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‘Harmful’ fertiliser import: Fresh samples to be submitted

a year ago

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  • Chinese company’s local agent claims new samples arriving
  • Says SLSI-nominated Chinese lab cleared initial ‘rejected’ samples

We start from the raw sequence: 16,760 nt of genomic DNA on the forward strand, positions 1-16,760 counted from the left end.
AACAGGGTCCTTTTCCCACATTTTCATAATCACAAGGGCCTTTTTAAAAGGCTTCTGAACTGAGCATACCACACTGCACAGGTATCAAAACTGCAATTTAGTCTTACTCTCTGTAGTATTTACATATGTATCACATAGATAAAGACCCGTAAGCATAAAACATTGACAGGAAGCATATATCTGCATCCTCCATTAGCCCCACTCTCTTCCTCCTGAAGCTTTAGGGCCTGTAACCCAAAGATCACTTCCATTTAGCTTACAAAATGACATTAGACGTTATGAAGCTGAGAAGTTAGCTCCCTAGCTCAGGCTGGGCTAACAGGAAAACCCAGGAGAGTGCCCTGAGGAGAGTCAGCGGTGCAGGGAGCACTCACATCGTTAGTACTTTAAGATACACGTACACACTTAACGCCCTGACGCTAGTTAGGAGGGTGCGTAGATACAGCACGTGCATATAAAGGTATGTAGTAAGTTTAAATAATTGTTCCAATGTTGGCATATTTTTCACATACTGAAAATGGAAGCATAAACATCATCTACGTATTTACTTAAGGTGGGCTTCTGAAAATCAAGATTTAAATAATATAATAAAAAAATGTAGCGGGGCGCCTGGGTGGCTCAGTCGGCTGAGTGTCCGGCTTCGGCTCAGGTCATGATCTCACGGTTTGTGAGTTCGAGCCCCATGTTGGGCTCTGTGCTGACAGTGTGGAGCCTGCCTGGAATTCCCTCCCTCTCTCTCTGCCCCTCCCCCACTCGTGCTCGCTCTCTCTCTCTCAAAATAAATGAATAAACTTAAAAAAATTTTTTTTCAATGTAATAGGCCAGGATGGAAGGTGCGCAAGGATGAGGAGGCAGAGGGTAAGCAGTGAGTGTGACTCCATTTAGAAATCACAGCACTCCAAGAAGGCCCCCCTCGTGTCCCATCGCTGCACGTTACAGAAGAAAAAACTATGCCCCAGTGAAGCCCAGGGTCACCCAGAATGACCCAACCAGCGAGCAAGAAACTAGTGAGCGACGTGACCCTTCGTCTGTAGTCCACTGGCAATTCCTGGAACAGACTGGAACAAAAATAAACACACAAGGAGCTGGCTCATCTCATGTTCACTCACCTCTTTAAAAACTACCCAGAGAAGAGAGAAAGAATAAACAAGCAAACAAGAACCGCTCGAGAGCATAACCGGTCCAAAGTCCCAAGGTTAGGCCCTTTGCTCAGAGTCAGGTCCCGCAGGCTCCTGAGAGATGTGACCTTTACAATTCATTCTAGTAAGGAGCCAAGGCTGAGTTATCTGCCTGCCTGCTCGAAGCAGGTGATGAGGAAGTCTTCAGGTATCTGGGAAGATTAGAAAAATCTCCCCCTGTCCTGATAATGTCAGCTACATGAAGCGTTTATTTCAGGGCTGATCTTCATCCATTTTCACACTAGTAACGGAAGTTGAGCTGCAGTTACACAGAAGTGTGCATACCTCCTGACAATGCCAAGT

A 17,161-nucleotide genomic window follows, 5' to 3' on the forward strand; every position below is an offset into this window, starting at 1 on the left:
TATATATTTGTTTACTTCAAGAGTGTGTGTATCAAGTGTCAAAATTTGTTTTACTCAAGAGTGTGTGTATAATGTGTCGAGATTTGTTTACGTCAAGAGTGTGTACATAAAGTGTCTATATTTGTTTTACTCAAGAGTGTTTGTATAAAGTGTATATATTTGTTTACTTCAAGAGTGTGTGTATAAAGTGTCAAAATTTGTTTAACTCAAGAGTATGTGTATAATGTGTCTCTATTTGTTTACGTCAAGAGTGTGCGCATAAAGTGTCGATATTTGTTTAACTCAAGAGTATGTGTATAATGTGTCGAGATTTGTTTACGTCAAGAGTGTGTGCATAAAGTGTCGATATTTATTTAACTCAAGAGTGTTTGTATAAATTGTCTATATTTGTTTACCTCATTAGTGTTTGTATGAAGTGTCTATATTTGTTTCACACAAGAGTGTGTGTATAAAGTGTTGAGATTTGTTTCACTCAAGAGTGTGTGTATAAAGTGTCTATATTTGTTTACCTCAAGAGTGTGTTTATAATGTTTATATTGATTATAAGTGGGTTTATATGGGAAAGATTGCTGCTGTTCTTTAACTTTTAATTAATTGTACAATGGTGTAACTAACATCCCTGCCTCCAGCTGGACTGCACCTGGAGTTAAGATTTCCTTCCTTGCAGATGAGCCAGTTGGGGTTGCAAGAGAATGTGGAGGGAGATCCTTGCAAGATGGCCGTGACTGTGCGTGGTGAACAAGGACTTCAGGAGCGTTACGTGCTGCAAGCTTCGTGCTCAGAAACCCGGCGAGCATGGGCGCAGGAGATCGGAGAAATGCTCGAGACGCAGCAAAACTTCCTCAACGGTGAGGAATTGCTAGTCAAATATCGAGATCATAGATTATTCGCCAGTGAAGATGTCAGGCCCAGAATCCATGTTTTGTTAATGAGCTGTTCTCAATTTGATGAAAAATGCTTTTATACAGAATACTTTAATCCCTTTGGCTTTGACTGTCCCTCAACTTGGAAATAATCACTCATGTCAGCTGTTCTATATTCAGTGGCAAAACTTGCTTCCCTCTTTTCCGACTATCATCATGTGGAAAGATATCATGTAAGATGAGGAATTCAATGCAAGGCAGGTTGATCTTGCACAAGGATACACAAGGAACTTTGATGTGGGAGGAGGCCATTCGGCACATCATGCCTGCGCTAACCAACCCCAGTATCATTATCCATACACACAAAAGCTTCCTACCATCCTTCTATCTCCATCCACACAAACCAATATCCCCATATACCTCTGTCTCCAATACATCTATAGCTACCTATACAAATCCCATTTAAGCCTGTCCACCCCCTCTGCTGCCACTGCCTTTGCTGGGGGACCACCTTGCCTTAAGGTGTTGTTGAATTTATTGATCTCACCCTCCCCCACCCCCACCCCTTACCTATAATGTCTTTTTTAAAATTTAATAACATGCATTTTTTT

BY Buddhika Samaraweera Following reports that the mandatory tests carried out by the Sri Lanka Standards Institution (SLSI), the National Plant Quarantine Service (NPQS), and the Sri Lanka Atomic Energy Board (SLAEB) on samples of organic fertiliser made in China have failed, the local agent of said Chinese manufacturing company has stated that another set of samples are to be given to the SLSI, NPQS, and the SLAEB in the coming days. Recently, it was reported that a tender has been awarded to import 99,000 metric tonnes (MT) of organic fertiliser made in China, and that its value is approximately $ 63 million. It was also reported that the mandatory tests carried out by the SLSI, the NPQS, and the SLAEB on its samples have failed. According to the testing agencies, the stock of fertiliser could contain harmful micro-organisms, pathogens, and even diseases harmful to the soil, plants, and humans. A letter sent to the Fertiliser Secretariat by the NPQS on the test results of the samples, which was seen by The Morning, states that both fertiliser samples they received contain harmful bacteria. According to the letter, two samples of solid organic fertiliser samples bearing numbers 388 and 389 have been referred to the NPQS by the National Fertiliser Secretariat on 31 August 2021. The samples have been subjected to standard microbiological tests to find out whether they are contaminated with culturable micro-organisms. Accordingly, the letter sent by the NPQS read: “Sample No. 388 was found to be highly contaminated with gram-positive and gram-negative bacteria. Preliminary studies revealed the bacteria to be Bacillus spp and Erwinia spp, which can be pathogenic to plants. Similarly, sample No. 389 was found to be contaminated with gram positive bacteria, which is also a Bacillus spp.” Therefore, the samples submitted for laboratory investigation are not sterilised, the NPQS concluded in the letter. An official of the local agent of said Chinese company told The Morning that another set of samples will arrive in the country, and that they would be given to the SLSI, the NPQS, and the SLAEB. The official, speaking to The Morning, also said that a laboratory in China, nominated by the SLSI, had tested samples of these fertilisers but had not found any harmful components in them. He said that they (the SLSI-nominated laboratory) had studied the process of manufacturing the fertiliser (including the sterilisation process) at length before conducting the relevant test. Speaking further, he claimed that the fertiliser samples were received in Sri Lanka on 21 August, but were tested by the SLSI on 8 September. Against that backdrop, he alleged that if the samples were exposed to the environment during that time, their condition could change. “We don’t know what happened between 21 August and 8 September. Their condition can change through exposure to the environment,” he noted. When queried as to whether the SLSI, the NPQS, and the SLAEB have given them the test result reports, he said that no report has been received so far. However, one of the buyers of the fertiliser stock, the Ceylon Fertiliser Company Ltd. has, in a letter, informed the Chinese manufacturer that tests carried out by the SLSI have found harmful bacteria in the samples, he added. National People’s Power (NPP) Parliamentarian Vijitha Herath recently claimed that there was a plan to import urea mixed with Chinese urban waste under the pretext of importing organic fertiliser required for farmers. However, in response to the allegations made by Herath, the Government claimed that the former’s allegation is completely false and that there is no such plan at all. A proposal to ban the use and importation of chemical fertilisers and agrochemicals such as pesticides and herbicides/weedicides was submitted to the Cabinet of Ministers by President Rajapaksa, and the same was granted approval, following which the relevant gazette notification was issued in May 2021. Multiple attempts to contact SLSI Director General Dr. Siddhika G. Senaratne proved futile.

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